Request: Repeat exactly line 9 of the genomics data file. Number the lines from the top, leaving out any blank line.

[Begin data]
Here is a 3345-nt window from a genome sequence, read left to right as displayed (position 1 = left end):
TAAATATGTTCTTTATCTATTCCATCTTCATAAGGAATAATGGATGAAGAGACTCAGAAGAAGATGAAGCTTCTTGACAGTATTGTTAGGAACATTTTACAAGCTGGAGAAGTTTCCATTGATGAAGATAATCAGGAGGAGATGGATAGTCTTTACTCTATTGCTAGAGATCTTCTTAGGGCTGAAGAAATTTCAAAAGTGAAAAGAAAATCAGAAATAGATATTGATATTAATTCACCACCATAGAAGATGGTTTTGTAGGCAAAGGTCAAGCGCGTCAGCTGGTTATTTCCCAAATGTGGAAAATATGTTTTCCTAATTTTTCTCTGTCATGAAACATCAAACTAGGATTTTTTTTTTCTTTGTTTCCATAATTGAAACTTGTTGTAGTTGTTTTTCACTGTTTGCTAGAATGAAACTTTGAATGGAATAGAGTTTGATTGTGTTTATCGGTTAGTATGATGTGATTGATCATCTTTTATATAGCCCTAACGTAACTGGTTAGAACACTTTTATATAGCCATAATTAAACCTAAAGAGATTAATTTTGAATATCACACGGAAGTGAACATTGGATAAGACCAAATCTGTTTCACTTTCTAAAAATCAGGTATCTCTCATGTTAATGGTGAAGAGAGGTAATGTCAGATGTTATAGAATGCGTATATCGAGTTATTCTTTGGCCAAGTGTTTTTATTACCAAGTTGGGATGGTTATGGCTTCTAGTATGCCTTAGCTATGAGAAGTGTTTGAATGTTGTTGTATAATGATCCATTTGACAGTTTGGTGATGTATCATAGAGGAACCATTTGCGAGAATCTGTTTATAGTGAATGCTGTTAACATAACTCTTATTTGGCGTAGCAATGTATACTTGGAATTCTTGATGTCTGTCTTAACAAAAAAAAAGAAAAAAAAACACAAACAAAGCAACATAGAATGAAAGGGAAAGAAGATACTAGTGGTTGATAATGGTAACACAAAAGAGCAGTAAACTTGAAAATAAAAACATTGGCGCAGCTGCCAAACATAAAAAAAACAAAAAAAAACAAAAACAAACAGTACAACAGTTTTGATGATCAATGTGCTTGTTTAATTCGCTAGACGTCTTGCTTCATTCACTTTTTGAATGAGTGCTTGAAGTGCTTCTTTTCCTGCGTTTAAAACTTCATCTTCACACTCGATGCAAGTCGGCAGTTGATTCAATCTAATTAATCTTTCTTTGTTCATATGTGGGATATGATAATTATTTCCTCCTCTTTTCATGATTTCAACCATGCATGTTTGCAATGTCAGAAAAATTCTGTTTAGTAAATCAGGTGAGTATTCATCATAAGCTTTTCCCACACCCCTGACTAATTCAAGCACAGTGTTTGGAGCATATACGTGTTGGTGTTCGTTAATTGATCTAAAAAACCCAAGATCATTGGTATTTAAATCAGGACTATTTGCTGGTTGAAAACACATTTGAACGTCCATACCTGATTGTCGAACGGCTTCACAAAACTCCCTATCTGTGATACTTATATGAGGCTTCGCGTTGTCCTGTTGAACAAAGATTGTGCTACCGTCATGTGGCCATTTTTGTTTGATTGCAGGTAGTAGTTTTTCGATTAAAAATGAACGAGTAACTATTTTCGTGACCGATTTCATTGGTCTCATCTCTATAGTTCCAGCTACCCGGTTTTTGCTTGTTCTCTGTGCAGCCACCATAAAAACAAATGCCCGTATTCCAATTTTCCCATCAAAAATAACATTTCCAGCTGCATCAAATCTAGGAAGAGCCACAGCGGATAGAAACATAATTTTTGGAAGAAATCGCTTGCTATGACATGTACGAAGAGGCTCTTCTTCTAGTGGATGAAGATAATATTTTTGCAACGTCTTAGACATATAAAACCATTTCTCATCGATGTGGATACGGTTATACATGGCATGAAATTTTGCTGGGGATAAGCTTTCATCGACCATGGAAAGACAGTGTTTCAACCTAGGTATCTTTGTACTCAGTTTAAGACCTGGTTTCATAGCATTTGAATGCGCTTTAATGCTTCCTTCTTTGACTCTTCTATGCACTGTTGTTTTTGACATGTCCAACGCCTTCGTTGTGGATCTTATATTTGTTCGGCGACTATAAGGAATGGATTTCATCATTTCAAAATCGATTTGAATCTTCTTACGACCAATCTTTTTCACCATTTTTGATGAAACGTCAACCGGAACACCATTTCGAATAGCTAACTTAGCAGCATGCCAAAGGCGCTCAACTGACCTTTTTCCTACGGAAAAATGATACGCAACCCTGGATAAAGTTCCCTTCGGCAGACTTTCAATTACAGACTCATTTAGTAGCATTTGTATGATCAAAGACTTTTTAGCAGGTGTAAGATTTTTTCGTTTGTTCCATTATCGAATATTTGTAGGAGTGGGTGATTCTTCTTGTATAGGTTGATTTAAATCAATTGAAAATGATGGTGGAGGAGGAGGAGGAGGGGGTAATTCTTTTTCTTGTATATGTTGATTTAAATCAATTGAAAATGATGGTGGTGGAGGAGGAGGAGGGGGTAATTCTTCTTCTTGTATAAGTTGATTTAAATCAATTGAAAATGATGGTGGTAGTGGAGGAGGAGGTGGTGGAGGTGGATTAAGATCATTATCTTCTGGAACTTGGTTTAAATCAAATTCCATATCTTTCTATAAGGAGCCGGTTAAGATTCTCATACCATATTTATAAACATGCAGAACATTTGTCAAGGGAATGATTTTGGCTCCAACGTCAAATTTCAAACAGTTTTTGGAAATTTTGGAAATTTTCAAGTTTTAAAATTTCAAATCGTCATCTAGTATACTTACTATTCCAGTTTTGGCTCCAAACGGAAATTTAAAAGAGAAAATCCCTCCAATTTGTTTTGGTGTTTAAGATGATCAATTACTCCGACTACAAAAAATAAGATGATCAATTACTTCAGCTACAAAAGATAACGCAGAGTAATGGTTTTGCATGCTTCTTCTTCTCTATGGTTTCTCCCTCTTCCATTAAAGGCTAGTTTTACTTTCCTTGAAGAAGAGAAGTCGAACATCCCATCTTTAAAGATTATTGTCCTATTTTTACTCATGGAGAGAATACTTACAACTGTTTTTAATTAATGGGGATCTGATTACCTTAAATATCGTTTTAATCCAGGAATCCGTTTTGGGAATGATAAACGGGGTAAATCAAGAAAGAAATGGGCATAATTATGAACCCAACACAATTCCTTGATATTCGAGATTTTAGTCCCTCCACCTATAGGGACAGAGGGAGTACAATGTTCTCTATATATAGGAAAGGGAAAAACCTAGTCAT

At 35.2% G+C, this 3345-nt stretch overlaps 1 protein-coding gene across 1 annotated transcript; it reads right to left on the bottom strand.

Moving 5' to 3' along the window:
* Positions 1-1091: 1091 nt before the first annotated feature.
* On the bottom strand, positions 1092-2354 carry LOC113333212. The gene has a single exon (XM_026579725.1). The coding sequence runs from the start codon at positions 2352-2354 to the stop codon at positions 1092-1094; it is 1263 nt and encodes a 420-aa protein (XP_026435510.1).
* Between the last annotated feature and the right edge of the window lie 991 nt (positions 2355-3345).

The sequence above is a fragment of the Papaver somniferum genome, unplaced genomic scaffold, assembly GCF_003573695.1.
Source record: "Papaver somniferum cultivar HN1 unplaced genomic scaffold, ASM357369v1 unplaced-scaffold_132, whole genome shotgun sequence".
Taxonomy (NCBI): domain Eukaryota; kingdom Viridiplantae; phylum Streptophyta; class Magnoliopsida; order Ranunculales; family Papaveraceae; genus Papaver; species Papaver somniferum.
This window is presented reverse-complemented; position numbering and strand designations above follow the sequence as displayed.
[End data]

Source record: "Papaver somniferum cultivar HN1 unplaced genomic scaffold, ASM357369v1 unplaced-scaffold_132, whole genome shotgun sequence".